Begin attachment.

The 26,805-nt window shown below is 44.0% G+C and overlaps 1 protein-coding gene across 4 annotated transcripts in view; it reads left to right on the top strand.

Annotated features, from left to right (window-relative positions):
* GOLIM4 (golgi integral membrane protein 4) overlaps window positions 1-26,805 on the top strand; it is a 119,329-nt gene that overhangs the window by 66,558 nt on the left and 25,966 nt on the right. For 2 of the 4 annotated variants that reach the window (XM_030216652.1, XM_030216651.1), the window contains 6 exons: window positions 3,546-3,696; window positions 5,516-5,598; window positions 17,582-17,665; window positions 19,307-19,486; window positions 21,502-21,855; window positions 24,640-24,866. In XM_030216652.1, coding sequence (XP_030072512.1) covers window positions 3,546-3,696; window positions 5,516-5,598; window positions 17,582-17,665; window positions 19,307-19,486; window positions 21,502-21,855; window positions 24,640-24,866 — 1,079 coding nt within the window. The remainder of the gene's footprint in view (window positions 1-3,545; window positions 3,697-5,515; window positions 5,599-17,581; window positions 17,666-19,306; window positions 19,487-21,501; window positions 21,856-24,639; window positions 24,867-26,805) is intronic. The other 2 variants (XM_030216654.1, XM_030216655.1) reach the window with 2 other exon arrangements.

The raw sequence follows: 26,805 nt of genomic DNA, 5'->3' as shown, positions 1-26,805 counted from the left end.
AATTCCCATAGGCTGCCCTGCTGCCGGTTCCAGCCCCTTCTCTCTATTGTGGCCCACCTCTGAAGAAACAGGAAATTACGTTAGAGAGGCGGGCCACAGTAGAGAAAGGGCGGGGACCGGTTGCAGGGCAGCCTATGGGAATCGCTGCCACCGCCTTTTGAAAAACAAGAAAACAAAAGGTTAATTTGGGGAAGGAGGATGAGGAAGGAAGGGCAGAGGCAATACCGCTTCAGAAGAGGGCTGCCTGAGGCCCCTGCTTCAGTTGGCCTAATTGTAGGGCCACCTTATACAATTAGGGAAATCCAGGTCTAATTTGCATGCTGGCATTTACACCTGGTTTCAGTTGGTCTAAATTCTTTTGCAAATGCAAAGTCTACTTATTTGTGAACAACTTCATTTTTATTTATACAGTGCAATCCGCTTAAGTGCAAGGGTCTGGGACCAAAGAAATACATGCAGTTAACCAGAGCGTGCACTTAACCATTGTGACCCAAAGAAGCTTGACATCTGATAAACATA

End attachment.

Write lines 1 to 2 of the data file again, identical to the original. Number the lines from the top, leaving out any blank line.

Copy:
The 26,805-nt window shown below is 44.0% G+C and overlaps 1 protein-coding gene across 4 annotated transcripts in view; it reads left to right on the top strand.

Annotated features, from left to right (window-relative positions):